Virtual Violence and Video Games

Virtual violence in video games has become more and more realistic in recent years which has created an area of concern regarding whether the aggression and violent actions experienced during play have an impact on real-life situations. Over the past 15 years many studies have been conducted and significant research has been done that focus on the relationship between interactive, realistic, violent video games and violent behavior. This relationship is questioned in many of the studies, and the ultimate results of many studies show minimal negative effects of violent play; however, because video games have transitioned into virtual reality experiences over the past several years as technology has advanced and there has been significant progress made in using virtual reality to effectively change behavior, the possibility that video games can also change or affect behavior has resulted in some contradictions to earlier studies. Another point to be considered is the player’s predisposition to aggressive behavior. Do violent video games affect behavior or are they a vehicle for channeling aggressive tendencies? Because there are many contradictions regarding violent video games and violent behavior, it is difficult to state definitively that there is a direct correlation between them.

As a result, both sides of the issue have published findings that support their positions. One side of the issue supports the position that playing violent games can be linked to learned aggression. For several decades psychological research has been conducted which supports this point of view. Of course, there has also been some credible research that disproves this. As a result, and both sides agree, that more research needs to be done in order to prove without a doubt that there is a concrete link between playing violent video games and learned aggression. This research needs to address several related issues (most of which have already been explored), such as: Is aggressive behavior the same as violent behavior? Do violent people look for violent video games to play or do violent video games create violent people? Is virtual violence being blamed for society’s problems without giving adequate consideration to other potential causes or the data that is available regarding violence in society? What role does the media play in the perception that virtual violence is responsible for increased violence in society? Should the government play a role in monitoring/censoring virtual mass media violence? Focused research on these issues may clarify and elucidate our knowledge and understanding of the role that virtual violence plays in society as a whole.

Virtual violence in video games is the most recent focal point for discussion regarding violence in society. When video games first made their debut in the 1970’s, there was no real concern; however, this has changed since the debut of Mortal Combat in 1992. Increased virtual violence that is extremely realistic and addictive is responsible for this change of heart. One of the reasons that video games have come under fire is because of several mass shootings. One of the first was the Heath High School shooting that took place on December 1, 1997. Although the shooter, Michael Carneal, had several other worrisome habits and traits, he spent a great deal of time playing video games and visiting questionable websites. “His taste for violence – including sites that included how-to instructions for making weapons or rehearsals of violent attacks – fell outside mainstream norms. Certainly his own writings – composed for himself and for classroom assignments – began to reflect a fixation with violence (Harding, et al, 137). The 1999 mass shooting at Columbine High School in Littleton, Colorado, is another incident where violent video game playing has been considered a factor. Although no one knows exactly why Harris and Klebold attacked their classmates and teachers, the boys were avid players of Doom, “a game licensed by the U.S. Army to train soldiers to effectively to kill (Olson, 144). In addition, it was discovered that they had designed their own version of the game and had enacted it during their shooting spree. Some of the research also refers to the “Beltway sniper incident where the 17-year old was a fairly good shot, but Mr. Muhammad, the police tell us, got him to practice on an ultra-violent video game in sniper mode to break down his hesitancy to kill (Olson, 144). This occurred in Washington, D. C., during October 2002.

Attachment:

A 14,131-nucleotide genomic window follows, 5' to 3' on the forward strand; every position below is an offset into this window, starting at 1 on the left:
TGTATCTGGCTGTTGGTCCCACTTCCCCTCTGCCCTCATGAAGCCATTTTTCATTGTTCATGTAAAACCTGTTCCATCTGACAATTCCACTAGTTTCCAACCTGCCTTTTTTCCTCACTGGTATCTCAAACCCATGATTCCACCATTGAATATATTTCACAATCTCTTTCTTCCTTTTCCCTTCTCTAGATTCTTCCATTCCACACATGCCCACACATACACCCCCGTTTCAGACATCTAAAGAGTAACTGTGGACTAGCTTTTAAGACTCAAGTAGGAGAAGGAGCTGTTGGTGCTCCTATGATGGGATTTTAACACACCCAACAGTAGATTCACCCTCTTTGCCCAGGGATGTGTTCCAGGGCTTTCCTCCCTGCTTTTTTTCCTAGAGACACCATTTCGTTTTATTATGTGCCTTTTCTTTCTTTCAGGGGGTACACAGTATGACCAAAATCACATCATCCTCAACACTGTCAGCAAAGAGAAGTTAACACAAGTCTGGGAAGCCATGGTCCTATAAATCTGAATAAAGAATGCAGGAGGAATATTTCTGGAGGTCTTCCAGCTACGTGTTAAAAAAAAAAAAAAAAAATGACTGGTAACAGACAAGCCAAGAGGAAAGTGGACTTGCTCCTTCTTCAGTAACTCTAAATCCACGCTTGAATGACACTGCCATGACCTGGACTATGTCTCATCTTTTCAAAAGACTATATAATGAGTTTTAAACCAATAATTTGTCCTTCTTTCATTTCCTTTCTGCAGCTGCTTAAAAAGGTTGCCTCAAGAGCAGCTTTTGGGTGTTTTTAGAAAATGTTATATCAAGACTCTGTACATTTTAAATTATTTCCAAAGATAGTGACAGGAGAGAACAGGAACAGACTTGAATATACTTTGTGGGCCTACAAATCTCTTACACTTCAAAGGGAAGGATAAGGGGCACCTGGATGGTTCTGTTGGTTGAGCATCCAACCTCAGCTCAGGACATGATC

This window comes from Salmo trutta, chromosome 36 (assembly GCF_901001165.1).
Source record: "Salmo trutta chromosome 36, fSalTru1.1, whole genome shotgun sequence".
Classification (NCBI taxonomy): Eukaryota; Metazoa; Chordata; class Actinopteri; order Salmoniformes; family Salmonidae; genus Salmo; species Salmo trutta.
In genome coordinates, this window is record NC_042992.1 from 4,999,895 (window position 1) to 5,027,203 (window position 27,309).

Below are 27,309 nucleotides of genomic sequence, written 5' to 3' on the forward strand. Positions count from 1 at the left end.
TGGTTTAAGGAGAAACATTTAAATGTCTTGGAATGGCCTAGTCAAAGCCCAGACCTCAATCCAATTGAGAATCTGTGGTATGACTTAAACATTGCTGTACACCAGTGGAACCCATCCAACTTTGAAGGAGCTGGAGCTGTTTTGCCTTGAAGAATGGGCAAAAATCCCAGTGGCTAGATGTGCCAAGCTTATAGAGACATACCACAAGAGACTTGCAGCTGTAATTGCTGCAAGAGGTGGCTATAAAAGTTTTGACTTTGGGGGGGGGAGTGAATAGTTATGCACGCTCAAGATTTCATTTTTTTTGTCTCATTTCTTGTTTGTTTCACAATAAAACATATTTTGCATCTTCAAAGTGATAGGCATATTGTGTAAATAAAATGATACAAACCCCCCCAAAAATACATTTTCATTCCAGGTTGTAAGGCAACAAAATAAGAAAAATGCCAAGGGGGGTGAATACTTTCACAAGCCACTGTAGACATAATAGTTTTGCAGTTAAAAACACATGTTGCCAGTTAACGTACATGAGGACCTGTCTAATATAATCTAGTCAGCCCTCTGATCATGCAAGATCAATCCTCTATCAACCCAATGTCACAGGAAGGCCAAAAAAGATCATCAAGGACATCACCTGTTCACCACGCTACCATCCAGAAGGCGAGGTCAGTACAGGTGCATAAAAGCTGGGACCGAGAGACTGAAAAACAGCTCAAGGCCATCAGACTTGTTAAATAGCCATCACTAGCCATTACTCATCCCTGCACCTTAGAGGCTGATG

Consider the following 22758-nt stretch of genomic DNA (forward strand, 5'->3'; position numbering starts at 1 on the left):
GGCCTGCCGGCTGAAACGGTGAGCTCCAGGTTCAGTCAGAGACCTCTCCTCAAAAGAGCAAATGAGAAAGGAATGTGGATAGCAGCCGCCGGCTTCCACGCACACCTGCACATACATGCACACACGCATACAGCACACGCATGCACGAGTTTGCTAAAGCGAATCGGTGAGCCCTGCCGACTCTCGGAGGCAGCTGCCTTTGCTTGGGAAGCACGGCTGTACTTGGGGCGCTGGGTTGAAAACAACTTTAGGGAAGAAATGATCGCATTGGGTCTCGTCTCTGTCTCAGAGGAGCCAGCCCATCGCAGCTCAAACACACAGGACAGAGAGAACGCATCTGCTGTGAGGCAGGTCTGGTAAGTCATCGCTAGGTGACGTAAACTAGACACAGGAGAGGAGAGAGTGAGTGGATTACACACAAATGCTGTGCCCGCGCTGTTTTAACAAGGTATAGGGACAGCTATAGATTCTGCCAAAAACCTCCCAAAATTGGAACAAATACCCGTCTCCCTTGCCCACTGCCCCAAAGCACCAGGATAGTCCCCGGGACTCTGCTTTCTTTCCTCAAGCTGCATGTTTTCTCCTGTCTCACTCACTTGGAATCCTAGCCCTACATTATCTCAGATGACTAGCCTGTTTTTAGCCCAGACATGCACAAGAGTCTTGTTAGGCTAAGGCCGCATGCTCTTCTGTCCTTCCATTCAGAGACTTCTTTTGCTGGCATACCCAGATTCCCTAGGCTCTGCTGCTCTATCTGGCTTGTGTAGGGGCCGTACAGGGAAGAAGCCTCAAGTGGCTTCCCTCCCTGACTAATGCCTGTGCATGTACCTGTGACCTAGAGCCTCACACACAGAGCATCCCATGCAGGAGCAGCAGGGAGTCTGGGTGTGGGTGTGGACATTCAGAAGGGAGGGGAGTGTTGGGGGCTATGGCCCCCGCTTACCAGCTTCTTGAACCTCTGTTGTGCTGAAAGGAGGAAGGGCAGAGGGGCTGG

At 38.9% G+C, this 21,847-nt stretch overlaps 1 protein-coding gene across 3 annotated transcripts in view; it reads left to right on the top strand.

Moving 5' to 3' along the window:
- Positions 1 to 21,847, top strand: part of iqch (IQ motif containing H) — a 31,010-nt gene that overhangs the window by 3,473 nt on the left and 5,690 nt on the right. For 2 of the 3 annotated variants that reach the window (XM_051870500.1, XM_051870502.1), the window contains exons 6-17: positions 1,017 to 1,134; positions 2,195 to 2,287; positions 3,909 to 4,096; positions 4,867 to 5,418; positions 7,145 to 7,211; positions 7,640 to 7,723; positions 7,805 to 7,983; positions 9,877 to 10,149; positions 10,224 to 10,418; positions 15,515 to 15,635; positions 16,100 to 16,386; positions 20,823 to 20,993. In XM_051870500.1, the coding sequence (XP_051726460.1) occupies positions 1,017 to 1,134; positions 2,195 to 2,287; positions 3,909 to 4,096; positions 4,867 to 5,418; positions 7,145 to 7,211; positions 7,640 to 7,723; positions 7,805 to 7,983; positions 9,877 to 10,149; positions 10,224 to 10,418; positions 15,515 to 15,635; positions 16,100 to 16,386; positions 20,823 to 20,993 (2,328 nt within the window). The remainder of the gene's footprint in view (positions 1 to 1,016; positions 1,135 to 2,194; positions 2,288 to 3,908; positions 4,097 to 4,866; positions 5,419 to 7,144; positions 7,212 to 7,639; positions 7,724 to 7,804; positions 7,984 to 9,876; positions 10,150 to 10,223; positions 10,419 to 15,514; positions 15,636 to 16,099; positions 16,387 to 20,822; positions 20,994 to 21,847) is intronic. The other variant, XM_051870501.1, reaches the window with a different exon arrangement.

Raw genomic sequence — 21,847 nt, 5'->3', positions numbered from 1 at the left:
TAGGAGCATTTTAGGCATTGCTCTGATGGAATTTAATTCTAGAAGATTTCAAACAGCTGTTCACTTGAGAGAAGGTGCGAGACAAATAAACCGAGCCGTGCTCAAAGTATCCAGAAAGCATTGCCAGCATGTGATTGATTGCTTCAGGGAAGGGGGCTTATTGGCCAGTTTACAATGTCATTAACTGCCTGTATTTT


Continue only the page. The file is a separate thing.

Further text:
As a result of these and other mass shootings that took place between 1974 and 2002, a study by the U. S. Secret Service and the U. S. Department of Education was conducted that focused on targeted school violence in an attempt to develop a profile for potential shooters so that future tragedies might be avoided. Ultimately, it was determined that a specific profile was not possible because there were too many variables. As far as considering violent media as a potential catalyst, according to the Secret Service review, only “… one in eight perpetrators showed interest in violent video games, one-fourth in violent movies, and one-fourth in violent books, but there was no obvious pattern (Olson, 146). As a result, the data from this study disproves the theory that violent video games are responsible for an increase in youth violence; in fact, statistics demonstrate that youth violence has actually been decreasing.

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